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Aransas Pass Progress

Aransas Pass Military Veterans Made a Life Together in Service

By Mark Silberstein,


Miriam Neill, 64, and husband David Neill, 59, both served in the U.S. Navy in completely opposite roles, their careers crossing paths and at different times until they chose to tie the knot together. February 28, Miriam retired from the U.S. Postal Service after more than 35 years, including stops in Ingleside and finally, Aransas Pass.
Aransas Pass Progress


David as he appeared at age 19. In the Navy he was trained in antisubmarine warfare tactics, and knew how to handle shipboard defense systems, too, here manning a 20mm chain gun during the Persian Gulf War. As his ball cap signifies, he is an Operation Desert Storm veteran.
Courtesy: David Neill


Miriam as she appeared around age 30, the name plate on her uniform reflecting that of a previous marriage. The Baton Rouge, LA native served as a dispersing (payroll) clerk in the Navy.
Courtesy: Miriam Neill


Courtesy: David Neill


Aransas Pass Progress


Over time their paths have crossed, though both were oblivious to the fact until much later when Miriam and David Neill dated, and then wed, their union approaching three decades as a couple, both having served in the United States Navy. The Aransas Pass pair remain active in veteran’s affairs, members of the Patriot Guard Riders, motorcyclists who’ve been in the Armed Services and act as honor guards at special ceremonies, principally leading salutes to their fallen comrades as part of funeral processions.

David, 59, and Miriam, 64, are Life Members of the Ingleside VFW Post 6386, enjoying activities like gumbo cookoffs, each trying to outdo the other when it comes to recipes. They speak with pride about wearing a uniform and defending our nation against all enemies. Both have also begun a new chapter in their lives now that Miriam has retired from the U.S. Postal Service after more than 35 years behind a counter, including work she’s done in both the Ingleside and Aransas Pass branches, the latter being her final assignment.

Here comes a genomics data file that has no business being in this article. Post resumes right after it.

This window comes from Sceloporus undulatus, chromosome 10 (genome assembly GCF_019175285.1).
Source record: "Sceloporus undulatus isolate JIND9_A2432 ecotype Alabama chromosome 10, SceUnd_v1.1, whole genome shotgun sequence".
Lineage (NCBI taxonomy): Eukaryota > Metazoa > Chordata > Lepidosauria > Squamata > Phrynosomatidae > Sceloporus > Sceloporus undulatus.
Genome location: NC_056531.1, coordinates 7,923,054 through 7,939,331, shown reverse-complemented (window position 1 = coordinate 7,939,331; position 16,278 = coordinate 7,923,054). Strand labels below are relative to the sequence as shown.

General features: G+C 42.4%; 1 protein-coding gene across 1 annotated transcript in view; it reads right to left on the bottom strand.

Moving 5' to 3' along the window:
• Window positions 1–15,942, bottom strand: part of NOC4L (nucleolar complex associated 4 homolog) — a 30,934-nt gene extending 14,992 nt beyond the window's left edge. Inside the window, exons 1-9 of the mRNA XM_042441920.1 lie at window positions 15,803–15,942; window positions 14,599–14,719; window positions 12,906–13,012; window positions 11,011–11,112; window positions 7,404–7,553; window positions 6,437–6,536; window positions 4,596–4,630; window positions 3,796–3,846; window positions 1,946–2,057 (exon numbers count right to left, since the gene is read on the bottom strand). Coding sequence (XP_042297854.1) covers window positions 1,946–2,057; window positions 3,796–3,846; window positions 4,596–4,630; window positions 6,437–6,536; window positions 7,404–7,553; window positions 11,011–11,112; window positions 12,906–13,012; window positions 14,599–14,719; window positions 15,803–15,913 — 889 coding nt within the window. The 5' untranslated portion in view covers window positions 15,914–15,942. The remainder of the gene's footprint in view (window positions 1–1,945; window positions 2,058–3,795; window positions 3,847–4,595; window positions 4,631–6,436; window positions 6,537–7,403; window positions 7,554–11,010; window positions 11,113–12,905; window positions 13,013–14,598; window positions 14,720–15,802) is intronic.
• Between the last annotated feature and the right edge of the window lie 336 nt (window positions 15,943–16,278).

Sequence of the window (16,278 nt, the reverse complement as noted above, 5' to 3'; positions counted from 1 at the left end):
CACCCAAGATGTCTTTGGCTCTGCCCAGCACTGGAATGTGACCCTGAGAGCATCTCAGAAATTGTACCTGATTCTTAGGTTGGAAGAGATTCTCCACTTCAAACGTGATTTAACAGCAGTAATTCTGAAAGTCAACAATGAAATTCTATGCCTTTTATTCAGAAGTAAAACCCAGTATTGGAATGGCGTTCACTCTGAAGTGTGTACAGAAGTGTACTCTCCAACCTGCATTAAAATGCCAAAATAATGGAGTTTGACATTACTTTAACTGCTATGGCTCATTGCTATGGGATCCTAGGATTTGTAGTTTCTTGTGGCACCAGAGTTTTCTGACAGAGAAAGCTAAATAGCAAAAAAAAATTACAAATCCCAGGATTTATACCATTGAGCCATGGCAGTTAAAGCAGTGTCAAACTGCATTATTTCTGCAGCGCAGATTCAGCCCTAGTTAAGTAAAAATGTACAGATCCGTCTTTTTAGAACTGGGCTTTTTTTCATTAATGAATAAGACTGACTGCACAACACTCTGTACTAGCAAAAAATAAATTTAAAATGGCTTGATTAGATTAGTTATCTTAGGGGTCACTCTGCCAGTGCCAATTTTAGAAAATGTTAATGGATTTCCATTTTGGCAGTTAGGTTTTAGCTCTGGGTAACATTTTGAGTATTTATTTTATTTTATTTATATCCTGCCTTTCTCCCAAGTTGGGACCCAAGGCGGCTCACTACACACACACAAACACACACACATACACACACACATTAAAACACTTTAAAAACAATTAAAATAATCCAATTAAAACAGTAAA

A naval airman, David never flew attack planes. His role was aboard ships in support of units that were deployed with missions to seek out and destroy submarines in time of war. But he also knew how to operate shipboard weaponry, one image he shared is his gunnery position on a vessel at sea prepared to fire 20mm rounds during the Persian Gulf War. Among the Navy ships he spent time on include the famed aircraft carrier, U.S.S. Saratoga.

Miriam’s role in the service was vastly different, principally shorebased, much of it as a dispersing (payroll) clerk. Her favorite station was in Orlando, FL where new recruits in the Navy got their paychecks from her.

A native of Baton Rouge, LA, Miriam’s mother divorced when she was a small child. When she remarried her construction worker spouse traveled extensively for work, so wherever he went, so did the family, relocating often, she recalled. They would end up in Key West, FL where Miriam would meet her first husband, admitting she wed and divorced two times before she met David, the encounter establishing a degree of stability and permanence she hadn’t known until then.

For 10 years, 11 months and 22 days, Miriam served in the Navy between 1981-1992. She regrets none of it. If anything, she beat the odds, at least as far as she’s concerned.